Blue Note. A Story of Modern Jazz (BBC)

Synopsis:
Year:
1997
15 Views

1

Well, you know, I was a young boy

and I used to go skating and...

roller-skating in a place called

the Admiralspalast, I think it was,

and, one day, I went there

with my skates

and they told me there was no skating

today.

They had a dance there

and I saw a poster on the wall

and it said Sam Wooding

and his Chocolate Dandies

and I didn't know anything about it

but it looked strange to me,

different, you know?

TRAIN RUMBLES:

MUSIC:
Sam Wooding

and his Chocolate Dandies

And I went in, checked out my skates

and sat down

and there was Sam Wooding.

It was the first time I saw

coloured musicians, you know,

and all the music

and I was flabbergasted.

I couldn't, you know...

It was something brand-new,

but it registered with me

right away, you know?

I couldn't really put my fingers

on it, but it was the beat.

You know, it was the beat.

That beat, you know,

I got it in my bones!

For those of you who come in late,

we are now having a little

cooking session for Blue Note

right here on the scene.

Putting the pot on in here

and we'd like for you to join in

with us and have a ball.

APPLAUSE:

This is the story of Alfred Lion

and Francis Wolff,

two German immigrants who founded

a jazz record company in 1939

that became very famous

in its genre.

Unlike any other jazz label,

Blue Note Records influenced

the revolution of music and sound,

style and technical standards.

Each of the Blue Note

recording sessions

was documented by the photographs

of Francis Wolff.

Alfred Lion's vision of music

and Francis Wolff's clear view

of the recording sessions

are a legacy of the unique

creative achievement

that continues to this very day.

Hello, there. This is

Freddie Hubbard,

trumpet man.

Blue Note.

Alfred Lion and Frank Wolff.

My men.

He realised that he was a catalyst,

a walking, living human catalyst.

You get him hearing artists like

Thelonious Monk or Bud Powell

and he instinctively knew

that they had it down deep

and he could draw that ability out

of them and get it on a record

and he did it by not talking about

record sales and commercialism

and who the big names on the date,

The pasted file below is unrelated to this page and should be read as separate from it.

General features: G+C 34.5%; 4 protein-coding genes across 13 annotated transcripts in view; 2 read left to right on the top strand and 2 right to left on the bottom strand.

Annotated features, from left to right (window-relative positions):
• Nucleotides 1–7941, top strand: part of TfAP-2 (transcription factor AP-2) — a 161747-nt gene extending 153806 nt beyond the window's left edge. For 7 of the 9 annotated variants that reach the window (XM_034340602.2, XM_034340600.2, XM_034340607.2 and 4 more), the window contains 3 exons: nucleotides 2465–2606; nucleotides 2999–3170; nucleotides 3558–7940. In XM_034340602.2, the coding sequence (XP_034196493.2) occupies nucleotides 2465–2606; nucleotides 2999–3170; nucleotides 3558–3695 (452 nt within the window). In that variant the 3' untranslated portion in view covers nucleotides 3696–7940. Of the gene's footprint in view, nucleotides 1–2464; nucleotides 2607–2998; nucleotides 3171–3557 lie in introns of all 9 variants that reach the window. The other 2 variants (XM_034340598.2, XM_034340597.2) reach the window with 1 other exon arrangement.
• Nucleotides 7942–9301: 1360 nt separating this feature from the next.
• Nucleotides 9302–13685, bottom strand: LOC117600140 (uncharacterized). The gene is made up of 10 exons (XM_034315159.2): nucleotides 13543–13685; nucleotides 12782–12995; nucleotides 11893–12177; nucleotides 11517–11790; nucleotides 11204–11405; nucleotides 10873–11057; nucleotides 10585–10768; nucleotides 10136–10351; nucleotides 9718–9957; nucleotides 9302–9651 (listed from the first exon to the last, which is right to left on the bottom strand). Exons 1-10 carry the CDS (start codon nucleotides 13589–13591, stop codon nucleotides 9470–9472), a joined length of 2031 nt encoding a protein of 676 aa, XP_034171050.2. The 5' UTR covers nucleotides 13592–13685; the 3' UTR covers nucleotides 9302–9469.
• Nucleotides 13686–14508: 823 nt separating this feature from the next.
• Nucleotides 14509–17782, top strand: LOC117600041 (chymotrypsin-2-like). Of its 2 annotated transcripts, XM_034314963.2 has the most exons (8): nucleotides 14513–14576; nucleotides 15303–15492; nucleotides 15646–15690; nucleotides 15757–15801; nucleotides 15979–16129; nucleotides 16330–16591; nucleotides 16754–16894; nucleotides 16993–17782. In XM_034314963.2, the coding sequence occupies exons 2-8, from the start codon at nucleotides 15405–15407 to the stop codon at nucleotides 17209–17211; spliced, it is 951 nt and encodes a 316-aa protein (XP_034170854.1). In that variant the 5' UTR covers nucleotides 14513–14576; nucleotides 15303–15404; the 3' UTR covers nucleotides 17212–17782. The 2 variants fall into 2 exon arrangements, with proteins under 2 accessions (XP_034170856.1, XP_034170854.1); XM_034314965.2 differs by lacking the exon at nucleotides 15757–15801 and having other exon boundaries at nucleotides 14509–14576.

he never got into that.

He was interested in you

and your thoughts

and getting you to have an

unrestricted flow of your ideas

in his recordings.

Not many people have that and he

never made a mistake.

Out of over 1,000 records

that Alfred produced

in the years that he had Blue Note,

easily 900-950 of them are classics.

MUSIC:
Cantaloupe Island

by Herbie Hancock

'Ladies and gentlemen...'

I'm Herbie Hancock

and I'm a musician.

Oh, boy.

A jazz musician.

When I was a child and I first came

to San Francisco,

Lee Morgan, Sidewinder, and

Horace Silver, Song for My Father...

We call it Song for my father.

And, so, the music was like a diary

of what was going on.

My name is Horace Silver

and I've recorded for the Blue Note

record label for about 28 years

for Alfred Lions and Frank Wolff.

And on and on, you know,

Wayne Shorter and Herbie Hancock

and all the people who recorded

in Blue Note.

They would play on the radio along

with Willie Nelson or Chuck Berry.

Empyrean Isles, Herbie Hancock.

The Un Poco Loco.

Lee-Way, Lee Morgan.

Oh, Un Poco Loco. Bum-bum-ba!

Inventions & Dimensions.

..Sonny Rollins to you.

One Step Beyond, Jackie McLean.

..et Johnny Griffin aussi.

I am authentic.

John Arnold Griffin III.

Otherwise known as Volcano,

Vesuvius

or the Little Giant.

You know what they recognised?

They could recognise when something

was grooving and when it wasn't.

The band must shring.

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Submitted on August 05, 2018

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